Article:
Media Centre in 2005, What’s Apple cooking for 2006: Teenage Tech Roundup

Digital-Lifestyles is pleased to have Lawrence Dudley writing for us. All too often articles about the things teenagers are interested in are written by people old enough to be their parents. What teenagers are thinking isn’t represented. Lawrence will give you a point of view that you won’t find in other publications. You see Lawrence _is_ a teenager.

Happy New Year!Happy New Year!!Since the New Year has just begun, a piece focusing on last year, the one that has just begun and the developments suspected to emerge during it seemed justified.

It’s strange in many ways, to look back on a space of time as long as a year in tech history. Technology evolves so rapidly that a time span of even as little as a week can seem like a month.

2005 was hailed by many as ‘The Year Of HD’: More and more High Definition TVs and displays have become available, and the recently launched Xbox 360 supports HD out of the box. HD promises us richer colours, and most importantly a resolution higher than the abysmal 500×300 or so resolution offered by a lot of standard definition televisions.

The price of HD equipment also dropped by a huge amount. A year ago, I remember seeing prices that one just couldn’t justify for a TV, with £3,000 not being an unusual sum of money to see for a HD television.

Walking into UK Electronics retailer, Dixons, the other day, I came across a set that cost a ‘mere’ £1,000. While a thousand pounds is still a lot of money, it’s a much more realistic price for a television than the three grand of a year ago. As far as I am concerned then, the ‘Year of HD’ was certainly a raging success.

I know a lot of people in technology make all sorts of predictions, and a lot of them turn out to be false, but there is one prediction I am fairly confident in making: 2006 will be THE year of the home entertainment computer.

Windows Media Center edition screenshotYou might wonder why I am so confident in this prediction: Afterall, Microsoft has been pushing out Windows Media Center for a good few years now, and they still haven’t gained dominance. The deciding factor for this year, I believe, will be the fact that Apple is now in the market.

On 12th October last year, Apple unveiled their first media-oriented computer, the iMac G5 which featured a remote control and accompanying software for watching DVDs, slideshows, playing music and movies. While the product’s reception was great, and the media loved it, nothing much has been heard of it since.

A nice gimmick, sure, but nothing more. It wasn’t about to replace the box under the TV, or indeed the TV itself because it missed one important feature: The ability to watch actual live television with it.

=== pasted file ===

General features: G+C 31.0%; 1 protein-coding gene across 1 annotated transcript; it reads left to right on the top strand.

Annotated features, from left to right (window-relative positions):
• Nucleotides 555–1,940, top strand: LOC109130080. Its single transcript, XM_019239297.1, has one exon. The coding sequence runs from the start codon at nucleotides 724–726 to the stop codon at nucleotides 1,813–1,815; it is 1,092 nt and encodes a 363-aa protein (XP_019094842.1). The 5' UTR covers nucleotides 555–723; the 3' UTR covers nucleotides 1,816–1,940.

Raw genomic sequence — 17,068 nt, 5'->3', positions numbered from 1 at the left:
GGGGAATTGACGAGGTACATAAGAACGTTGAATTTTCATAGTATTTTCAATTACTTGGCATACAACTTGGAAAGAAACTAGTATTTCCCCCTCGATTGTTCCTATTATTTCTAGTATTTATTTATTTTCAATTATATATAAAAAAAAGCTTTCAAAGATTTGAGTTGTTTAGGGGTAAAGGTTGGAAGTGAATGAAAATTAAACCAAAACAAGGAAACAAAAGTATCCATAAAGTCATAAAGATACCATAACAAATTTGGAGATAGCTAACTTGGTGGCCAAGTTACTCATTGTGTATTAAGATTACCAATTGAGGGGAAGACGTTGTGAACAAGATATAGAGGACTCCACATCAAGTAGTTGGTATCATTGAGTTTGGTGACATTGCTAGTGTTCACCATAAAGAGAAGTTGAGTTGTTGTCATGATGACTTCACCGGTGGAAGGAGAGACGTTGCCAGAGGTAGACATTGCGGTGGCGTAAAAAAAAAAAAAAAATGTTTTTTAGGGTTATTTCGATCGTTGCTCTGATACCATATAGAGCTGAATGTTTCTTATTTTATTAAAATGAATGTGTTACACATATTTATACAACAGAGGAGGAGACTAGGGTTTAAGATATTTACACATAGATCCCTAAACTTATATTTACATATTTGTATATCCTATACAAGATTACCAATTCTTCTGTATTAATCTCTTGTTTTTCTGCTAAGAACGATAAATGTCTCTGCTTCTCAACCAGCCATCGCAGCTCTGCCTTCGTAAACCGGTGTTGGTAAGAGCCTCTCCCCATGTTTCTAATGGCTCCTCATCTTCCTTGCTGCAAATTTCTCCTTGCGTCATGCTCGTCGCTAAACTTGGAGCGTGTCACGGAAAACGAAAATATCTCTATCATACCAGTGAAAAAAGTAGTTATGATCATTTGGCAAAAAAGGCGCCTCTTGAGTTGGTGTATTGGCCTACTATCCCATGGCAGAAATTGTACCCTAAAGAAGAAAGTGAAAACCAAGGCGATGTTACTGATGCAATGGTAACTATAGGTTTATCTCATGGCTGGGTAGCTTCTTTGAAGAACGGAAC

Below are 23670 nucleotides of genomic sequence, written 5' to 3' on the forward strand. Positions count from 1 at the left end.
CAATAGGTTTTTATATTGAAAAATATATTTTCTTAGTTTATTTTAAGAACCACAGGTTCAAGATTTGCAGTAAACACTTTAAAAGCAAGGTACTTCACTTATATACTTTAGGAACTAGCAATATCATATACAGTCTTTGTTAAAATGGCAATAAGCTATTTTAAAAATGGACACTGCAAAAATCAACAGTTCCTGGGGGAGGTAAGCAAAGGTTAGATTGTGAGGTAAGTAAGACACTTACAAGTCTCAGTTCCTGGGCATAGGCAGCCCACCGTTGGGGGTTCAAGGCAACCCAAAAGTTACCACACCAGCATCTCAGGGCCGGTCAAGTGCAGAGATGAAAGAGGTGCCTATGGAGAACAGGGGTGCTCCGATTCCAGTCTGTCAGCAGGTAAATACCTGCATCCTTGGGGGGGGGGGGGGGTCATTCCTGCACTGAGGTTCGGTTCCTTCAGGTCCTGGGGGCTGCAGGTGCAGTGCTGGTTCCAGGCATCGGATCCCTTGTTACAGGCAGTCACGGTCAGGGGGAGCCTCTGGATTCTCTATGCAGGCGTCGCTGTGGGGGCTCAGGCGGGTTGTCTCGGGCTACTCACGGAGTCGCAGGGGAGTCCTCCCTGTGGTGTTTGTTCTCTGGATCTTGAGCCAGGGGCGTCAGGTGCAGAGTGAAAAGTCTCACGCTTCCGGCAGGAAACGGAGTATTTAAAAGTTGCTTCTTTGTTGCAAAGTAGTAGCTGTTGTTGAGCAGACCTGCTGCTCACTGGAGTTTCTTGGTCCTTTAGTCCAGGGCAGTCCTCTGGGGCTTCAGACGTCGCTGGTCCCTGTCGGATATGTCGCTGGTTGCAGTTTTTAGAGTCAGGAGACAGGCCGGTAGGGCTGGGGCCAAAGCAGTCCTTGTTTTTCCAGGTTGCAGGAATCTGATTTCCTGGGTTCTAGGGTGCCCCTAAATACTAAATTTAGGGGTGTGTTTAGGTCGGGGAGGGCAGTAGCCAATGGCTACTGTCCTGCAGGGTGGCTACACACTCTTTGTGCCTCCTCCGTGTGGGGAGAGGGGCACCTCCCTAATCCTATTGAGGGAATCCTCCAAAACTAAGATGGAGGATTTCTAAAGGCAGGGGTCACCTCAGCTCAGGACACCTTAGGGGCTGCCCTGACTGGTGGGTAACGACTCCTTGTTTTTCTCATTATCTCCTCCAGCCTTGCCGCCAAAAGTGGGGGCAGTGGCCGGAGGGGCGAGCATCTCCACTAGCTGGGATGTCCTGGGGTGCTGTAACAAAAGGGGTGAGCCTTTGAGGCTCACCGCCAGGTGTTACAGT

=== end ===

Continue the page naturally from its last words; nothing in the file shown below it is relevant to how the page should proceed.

FrontrowThere were of course enhancements that could be purchased which made this possible, but they are awkward and use a different remote control. Never mind having different remote controls for different boxes, this was a case of two remote controls for the same one, and I for one know how frustrating it is to lose a remote. Having two of them increases the chance of losing one. Apart from this it wasn’t a polished affair, and the software to facilitate a media centre-like experience wasn’t mature enough.

What makes me think this will change? One word: Macworld in San Francisco next week. Apple are poised to do to video what they did to music, and I am confident they will pull it off with a rush of brushed aluminum and cool white plastic, accompanied with their usual style.

In the past, Apple haven’t briefed journalists in advance. There were of course all the usual rumour sites, and their fan base has always been prominent on the Web.

Macworld Expo LogoHowever, this has always been on quite specific Mac-related Websites, and not in main stream media.

Over the past few days however, the rumours have increased to such a level that popular news site had almost one out of every two stories it carried relating to Apple in one way or another. I got a familiar buzz from this – something must be going on. Imagine my surprise then when I opened the newspaper this morning, only to find a nice big picture of Steve Jobs on the front cover of one of the inserts.

One thing’s for sure, San Francisco 2006 is going to be BIG. Along with a slew of expected Intel Apple Macs (yes, Apple are moving to the Intel architecture), a product is expected that, if released, could transform the way we consume media.

Think of it as an iPod for your living room. It downloads music, videos and films, can display and record television, radio and any other input source and can pipe audio to any room in the house, wirelessly, thanks to the existing Airtunes technology. Whether this is a dream that will soon become reality or not, will be revealed in the next few days.

It may of course be that Apple ship this wonder product later than this, but I have a feeling, only a feeling mind, that it will be at Macworld San Francisco.

So what about competitors? What are Microsoft doing about all this? It seems that Windows Vista will ship with a media center module built-in, meaning that it isn’t necessary to buy a separate Windows Media Center machine to run it on. However, not many details exist about this, and the release date isn’t certain yet, although it is scheduled for sometime in 2006.

There’s not much else to say until it becomes apparent what is released during the year, but I shall be doing a special piece covering the developments from Mac World San Francisco on or around the 12th of January. Here’s to a good year in media and technology!